Male volunteers are a special asset for Montgomery County organization
Mike Driscoll works in car sales, but he also spends time going to court, filling out paperwork and visiting children living in foster homes.
He’s a Court Appointed Special Advocate, or CASA, volunteer in Montgomery County. He’s working on his first case after having completed training in August.
The organization’s mission is to provide an adult advocate for every child in the county who has been placed in foster care because their home is no longer safe, often due to issues such as abuse, abandonment or substance use.
The advocate is appointed by a judge to represent the child’s best interests during their parent’s court proceedings and is tasked with reporting on all sides of the child’s situation.
Last year, more than 250 advocates served nearly 700 children in Montgomery County. Driscoll, though, is in the minority as a male advocate.
While the children who need advocates are equally divided in terms of gender, the advocates don’t consist of the same breakdown.
Shellie Tyrrell, CASA’s recruiting manager, said that about 80 percent of volunteers are female, while only about 20 percent are male.
CASA’s Executive Director, Ann McAlplin, said that while the female volunteers are extremely valuable and successful, the male volunteers bring something different to the table—especially when it comes to relating to young men. In this situation, the children are likely to have a less-than-present father.
“For older boys, a lot of them have never met, much less have had a relationship with a good man. They’ve not had a role model. We think it’s important for them to know what a good man looks like,” McAlpin said. “A male can do that in a way that a female can’t.”
Driscoll said he is able to step in to that situation and talk with authority to the boys or young men, often getting a positive response.
“There are things that we can talk about as men that they’re not going to be comfortable talking to women about,” Driscoll said.
Yet, he advised that relating to the boys in the system isn’t rocket science.
“It’s about breaking down barriers. This is basic, human nature stuff. If you take a deep breath and roll your sleeves up, it’ll come to you,” he added.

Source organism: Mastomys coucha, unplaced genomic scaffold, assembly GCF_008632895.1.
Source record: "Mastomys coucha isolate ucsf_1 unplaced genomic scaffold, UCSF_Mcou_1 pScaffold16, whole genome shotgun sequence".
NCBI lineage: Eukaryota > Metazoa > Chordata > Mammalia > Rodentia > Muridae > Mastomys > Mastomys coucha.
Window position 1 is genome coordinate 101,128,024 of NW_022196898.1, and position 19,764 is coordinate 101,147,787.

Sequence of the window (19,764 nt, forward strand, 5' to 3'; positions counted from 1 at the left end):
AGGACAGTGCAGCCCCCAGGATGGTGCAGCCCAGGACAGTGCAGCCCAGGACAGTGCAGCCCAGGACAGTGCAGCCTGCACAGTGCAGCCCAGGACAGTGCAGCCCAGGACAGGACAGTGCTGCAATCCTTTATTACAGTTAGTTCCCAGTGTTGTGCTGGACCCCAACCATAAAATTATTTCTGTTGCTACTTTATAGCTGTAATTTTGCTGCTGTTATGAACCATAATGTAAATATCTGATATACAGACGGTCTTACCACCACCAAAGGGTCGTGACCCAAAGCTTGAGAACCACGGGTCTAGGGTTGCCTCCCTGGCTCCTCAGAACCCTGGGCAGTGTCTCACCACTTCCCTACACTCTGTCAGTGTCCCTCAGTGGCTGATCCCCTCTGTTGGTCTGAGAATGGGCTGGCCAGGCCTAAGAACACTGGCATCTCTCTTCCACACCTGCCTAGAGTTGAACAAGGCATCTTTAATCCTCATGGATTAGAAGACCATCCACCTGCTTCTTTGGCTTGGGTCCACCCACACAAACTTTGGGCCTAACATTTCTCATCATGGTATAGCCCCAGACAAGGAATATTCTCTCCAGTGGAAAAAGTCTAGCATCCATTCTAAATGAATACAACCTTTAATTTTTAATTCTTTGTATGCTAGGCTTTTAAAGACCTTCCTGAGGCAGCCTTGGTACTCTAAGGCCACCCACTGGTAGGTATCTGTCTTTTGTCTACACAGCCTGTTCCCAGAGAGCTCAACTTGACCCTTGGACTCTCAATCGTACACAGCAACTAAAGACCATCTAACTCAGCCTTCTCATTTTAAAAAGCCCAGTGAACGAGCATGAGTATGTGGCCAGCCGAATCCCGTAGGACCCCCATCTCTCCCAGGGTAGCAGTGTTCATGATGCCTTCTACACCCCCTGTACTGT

Another male volunteer, Ron Finch, said that he signed up as soon as he retired about a year and a half ago, and he hasn’t looked back.
“It reminds me of mowing tall grass. When you start to do it, it looks bad…But (when you finish) you can tell that you’ve really done something,” Finch said.
He’s noticed that of the cases he’s had so far, he tends to have a strong influence on teenage boys.
In one instance, when he went to pick up one of his assigned boys’ report cards at the end of the school year, he saw that the boy had failed seventh grade.
He explained to the administrators that the boy was very smart, but was at a disadvantage because he been taught by so many different teachers as a result of moving foster homes several times.
The administrators decided to promote the boy to the eighth grade. When Finch went to tell the boy, he said he’ll never forget the smile that spread wide across his face.
“For that, I’ll do this work for the rest of my life,” Finch said.
McAlpin said that for the teenagers in the system, it takes an advocate who can be compassionate and loving, but also stubborn and dogged.
“When you’re talking about teenagers, it’s not just love. That takes persistence,” McAplin said.
In order to serve successfully, Tyrrell also said advocates are expected to spend about 10 hours per month through the duration of their child’s case, which is usually about a year.
Advocates send emails and make phone calls, prepare court reports and perhaps most importantly, visit the child once a month in their foster home. There are case supervisors on staff to help advocates along during the process.
CASA has also recently revised their training program to be more flexible so that volunteers can take some of their 30 hours of training online. This makes it easier for those who work to become advocates.